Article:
Legislation, Laws, and Acts
Chapter 1: Bills
Chapter 2: Joint Resolutions
Chapter 3: Concurrent Resolutions
Chapter 4: Simple Resolutions
Bills are prefixed with H.R. when introduced in the House and S. when introduced in the Senate, and they are followed by a number based on the order in which they are introduced. The vast majority of legislative proposals are in the form of bills. Bills deal with domestic and foreign issues and programs, and they also appropriate money to various government agencies and programs.
Public bills pertain to matters that affect the general public or classes of citizens, while private bills affect just certain individuals and organizations.
A private bill provides benefits to specified individuals (including corporate bodies). Individuals sometimes request relief through private legislation when administrative or legal remedies are exhausted. Many private bills deal with immigration–granting citizenship or permanent residency. Private bills may also be introduced for individuals who have claims against the government, veterans benefits claims, claims for military decorations, or taxation problems. The title of a private bill usually begins with the phrase, "For the relief of. . . ." If a private bill is passed in identical form by both houses of Congress and is signed by the president, it becomes a private law.
When bills are passed in identical form by both Chambers of Congress and signed by the president (or repassed by Congress over a presidential veto), they become laws.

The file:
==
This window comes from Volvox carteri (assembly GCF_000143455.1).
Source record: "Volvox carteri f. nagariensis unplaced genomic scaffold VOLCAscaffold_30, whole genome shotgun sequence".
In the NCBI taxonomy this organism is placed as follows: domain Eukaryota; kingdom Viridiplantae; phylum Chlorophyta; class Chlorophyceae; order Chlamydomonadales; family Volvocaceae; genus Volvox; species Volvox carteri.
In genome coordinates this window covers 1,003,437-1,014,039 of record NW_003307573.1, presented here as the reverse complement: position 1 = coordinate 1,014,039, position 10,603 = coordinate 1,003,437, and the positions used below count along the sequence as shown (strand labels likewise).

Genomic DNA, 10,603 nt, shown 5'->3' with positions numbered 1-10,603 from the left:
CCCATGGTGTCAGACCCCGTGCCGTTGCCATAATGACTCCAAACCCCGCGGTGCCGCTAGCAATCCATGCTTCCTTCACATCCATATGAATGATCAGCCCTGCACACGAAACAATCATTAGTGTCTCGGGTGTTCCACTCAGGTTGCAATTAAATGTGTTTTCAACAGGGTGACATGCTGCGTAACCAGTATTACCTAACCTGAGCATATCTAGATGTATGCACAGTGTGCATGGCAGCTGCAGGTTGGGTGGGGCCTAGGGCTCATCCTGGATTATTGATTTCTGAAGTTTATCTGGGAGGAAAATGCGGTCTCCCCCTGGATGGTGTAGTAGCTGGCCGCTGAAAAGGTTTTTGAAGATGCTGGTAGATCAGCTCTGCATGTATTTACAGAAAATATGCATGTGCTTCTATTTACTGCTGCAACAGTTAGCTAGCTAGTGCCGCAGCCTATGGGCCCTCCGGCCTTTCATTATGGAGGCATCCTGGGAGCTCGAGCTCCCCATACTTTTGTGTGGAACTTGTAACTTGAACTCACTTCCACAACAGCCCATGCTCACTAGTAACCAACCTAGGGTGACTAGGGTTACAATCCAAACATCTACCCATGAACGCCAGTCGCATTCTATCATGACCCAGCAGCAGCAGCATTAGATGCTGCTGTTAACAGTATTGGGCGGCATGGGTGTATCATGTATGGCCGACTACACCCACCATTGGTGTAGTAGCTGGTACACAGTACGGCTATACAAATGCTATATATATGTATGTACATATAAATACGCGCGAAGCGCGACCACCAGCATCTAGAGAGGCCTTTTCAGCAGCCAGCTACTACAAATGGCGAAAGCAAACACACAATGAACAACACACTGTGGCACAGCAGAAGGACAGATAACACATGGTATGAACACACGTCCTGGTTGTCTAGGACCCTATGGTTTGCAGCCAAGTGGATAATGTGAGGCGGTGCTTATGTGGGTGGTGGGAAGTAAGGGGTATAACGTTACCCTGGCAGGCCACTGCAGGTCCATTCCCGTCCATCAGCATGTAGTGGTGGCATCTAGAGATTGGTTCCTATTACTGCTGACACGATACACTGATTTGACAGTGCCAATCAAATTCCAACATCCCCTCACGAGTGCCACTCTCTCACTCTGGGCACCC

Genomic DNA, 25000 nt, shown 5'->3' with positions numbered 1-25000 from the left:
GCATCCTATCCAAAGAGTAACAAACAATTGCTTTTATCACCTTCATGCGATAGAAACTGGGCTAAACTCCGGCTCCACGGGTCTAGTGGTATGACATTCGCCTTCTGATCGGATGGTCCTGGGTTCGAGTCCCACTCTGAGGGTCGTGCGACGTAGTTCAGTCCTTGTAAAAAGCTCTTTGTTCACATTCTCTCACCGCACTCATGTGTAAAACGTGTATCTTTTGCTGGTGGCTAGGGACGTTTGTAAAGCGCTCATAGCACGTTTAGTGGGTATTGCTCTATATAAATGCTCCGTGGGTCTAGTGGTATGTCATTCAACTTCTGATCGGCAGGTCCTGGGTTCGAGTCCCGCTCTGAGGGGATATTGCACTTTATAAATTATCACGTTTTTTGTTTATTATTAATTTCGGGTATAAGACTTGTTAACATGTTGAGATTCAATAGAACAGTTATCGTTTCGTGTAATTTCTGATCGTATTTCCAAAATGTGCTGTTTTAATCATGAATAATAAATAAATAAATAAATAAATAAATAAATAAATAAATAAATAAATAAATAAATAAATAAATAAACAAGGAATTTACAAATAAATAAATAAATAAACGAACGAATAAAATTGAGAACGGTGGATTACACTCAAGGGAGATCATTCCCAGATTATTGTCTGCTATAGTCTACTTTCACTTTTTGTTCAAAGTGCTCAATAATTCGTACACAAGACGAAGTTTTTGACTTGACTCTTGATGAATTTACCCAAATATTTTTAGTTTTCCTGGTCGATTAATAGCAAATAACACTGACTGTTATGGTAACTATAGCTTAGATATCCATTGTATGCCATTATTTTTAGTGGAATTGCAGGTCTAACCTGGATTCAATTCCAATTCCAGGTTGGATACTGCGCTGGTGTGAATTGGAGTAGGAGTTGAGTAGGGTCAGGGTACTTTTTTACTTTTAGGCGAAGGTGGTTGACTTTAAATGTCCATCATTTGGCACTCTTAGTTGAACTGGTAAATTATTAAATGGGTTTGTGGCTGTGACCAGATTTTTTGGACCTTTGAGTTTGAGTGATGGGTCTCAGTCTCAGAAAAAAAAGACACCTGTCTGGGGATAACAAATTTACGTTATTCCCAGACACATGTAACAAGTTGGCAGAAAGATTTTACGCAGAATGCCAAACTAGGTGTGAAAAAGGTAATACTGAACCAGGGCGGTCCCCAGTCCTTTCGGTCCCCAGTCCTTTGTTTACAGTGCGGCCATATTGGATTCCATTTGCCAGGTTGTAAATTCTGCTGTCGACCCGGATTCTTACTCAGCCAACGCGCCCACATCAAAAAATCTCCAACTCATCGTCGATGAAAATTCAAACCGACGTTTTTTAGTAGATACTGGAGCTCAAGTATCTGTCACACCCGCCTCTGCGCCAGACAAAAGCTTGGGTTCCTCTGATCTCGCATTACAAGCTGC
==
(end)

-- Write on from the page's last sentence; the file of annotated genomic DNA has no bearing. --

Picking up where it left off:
Joint resolutions are designated H.J. Res. or S.J. Res. and are followed by a number. Like a bill, a joint resolution requires the approval of both Chambers in identical form and the president’s signature to become law. There is no real difference between a joint resolution and a bill. The joint resolution is generally used for continuing or emergency appropriations. Joint resolutions are also used for proposing amendments to the Constitution; such resolutions must be approved by two-thirds of both Chambers and three-fourths of the states, but do not require the president’s signature to become part of the Constitution.
Concurrent resolutions, which are designated H.Con. Res. or S.Con. Res., and followed by a number, must be passed in the same form by both houses, but they do not require the signature of the president and do not have the force of law. Concurrent resolutions are generally used to make or amend rules that apply to both houses. They are also used to express the sentiments of both of the houses. For example, a concurrent resolution is used to set the time of Congress’ adjournment. It may also be used by Congress to convey congratulations to another country on the anniversary of its independence. Another important use of the concurrent resolution is for the annual congressional budget resolution, which sets Congress’ revenue and spending goals for the upcoming fiscal year.
Simple resolutions are designated H.Res. and S.Res., followed by a number. A simple resolution addresses matters entirely within the prerogative of one house, such as revising the standing rules of one Chamber. Simple resolutions are also used to express the sentiments of a single house, such as offering condolences to the family of a deceased member of Congress, or it may give "advice" on foreign policy or other executive business. Simple resolutions do not require the approval of the other house nor the signature of the president, and they do not have the force of law.